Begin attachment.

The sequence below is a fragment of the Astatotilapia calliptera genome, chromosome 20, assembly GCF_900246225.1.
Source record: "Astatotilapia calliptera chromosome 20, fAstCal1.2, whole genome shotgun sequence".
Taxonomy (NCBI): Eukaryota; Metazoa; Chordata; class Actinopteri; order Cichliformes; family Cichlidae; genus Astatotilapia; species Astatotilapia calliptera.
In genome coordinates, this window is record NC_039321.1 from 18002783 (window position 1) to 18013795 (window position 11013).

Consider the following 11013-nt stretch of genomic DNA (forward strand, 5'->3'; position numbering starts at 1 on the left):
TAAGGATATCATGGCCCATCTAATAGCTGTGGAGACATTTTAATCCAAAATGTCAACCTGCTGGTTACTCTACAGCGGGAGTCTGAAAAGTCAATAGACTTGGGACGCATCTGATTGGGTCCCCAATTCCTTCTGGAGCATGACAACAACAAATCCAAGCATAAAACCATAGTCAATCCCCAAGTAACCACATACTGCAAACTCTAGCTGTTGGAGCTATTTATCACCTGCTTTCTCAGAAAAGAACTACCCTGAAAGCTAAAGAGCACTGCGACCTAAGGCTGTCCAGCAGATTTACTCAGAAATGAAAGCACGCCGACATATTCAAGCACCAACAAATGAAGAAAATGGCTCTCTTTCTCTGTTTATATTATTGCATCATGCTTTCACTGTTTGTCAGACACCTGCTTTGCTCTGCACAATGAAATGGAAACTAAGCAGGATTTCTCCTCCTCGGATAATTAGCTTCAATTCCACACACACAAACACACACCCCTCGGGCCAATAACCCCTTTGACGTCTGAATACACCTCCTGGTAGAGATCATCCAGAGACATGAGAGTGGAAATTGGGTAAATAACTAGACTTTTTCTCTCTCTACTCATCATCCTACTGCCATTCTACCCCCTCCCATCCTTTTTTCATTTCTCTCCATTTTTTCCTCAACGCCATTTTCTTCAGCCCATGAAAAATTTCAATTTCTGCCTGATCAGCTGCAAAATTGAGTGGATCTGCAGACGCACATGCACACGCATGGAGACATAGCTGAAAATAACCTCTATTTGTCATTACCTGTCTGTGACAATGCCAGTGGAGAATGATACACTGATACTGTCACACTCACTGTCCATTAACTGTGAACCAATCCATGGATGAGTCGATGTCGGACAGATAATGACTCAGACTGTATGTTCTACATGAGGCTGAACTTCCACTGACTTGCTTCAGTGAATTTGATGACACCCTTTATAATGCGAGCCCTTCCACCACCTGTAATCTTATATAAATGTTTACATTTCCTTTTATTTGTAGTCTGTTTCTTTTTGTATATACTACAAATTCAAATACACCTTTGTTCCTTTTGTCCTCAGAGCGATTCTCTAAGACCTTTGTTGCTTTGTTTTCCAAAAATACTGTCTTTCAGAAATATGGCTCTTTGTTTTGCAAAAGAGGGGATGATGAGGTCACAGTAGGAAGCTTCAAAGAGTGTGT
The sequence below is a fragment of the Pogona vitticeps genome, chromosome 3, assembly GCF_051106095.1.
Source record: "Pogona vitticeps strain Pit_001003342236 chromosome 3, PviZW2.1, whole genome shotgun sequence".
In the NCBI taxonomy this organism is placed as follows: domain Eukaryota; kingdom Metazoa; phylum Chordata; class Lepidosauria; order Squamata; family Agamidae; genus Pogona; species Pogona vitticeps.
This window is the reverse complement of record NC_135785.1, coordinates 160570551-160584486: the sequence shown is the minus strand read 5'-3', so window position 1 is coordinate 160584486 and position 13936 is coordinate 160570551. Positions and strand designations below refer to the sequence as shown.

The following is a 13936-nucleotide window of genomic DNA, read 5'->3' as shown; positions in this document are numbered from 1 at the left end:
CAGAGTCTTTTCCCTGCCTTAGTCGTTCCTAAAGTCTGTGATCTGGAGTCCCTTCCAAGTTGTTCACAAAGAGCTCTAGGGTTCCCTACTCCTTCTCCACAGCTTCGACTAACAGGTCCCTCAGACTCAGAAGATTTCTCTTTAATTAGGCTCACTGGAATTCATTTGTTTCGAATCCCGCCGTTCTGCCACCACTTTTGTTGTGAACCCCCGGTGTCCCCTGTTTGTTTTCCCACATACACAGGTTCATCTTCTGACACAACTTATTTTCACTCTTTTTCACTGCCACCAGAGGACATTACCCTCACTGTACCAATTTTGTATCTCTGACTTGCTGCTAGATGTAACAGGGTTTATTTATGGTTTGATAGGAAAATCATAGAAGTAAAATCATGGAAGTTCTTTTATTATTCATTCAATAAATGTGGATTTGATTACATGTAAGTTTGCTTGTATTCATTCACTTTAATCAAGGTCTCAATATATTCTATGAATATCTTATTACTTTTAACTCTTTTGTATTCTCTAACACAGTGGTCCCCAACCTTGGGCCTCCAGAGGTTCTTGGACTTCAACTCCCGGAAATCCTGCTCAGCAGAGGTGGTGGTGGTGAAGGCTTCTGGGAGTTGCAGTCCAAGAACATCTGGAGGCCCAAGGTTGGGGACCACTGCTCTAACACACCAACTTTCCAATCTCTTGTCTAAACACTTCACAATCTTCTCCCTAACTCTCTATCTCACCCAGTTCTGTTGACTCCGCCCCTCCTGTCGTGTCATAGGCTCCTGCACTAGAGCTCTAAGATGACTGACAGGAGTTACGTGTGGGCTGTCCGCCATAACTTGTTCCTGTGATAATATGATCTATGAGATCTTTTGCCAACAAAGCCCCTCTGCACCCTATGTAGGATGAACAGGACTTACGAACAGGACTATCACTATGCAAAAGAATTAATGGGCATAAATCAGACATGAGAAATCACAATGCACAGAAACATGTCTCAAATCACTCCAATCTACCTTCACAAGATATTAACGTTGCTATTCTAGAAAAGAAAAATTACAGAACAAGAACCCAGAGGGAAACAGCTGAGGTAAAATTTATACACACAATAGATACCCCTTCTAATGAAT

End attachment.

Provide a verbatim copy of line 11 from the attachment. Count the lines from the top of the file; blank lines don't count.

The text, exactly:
The following is a 13936-nucleotide window of genomic DNA, read 5'->3' as shown; positions in this document are numbered from 1 at the left end: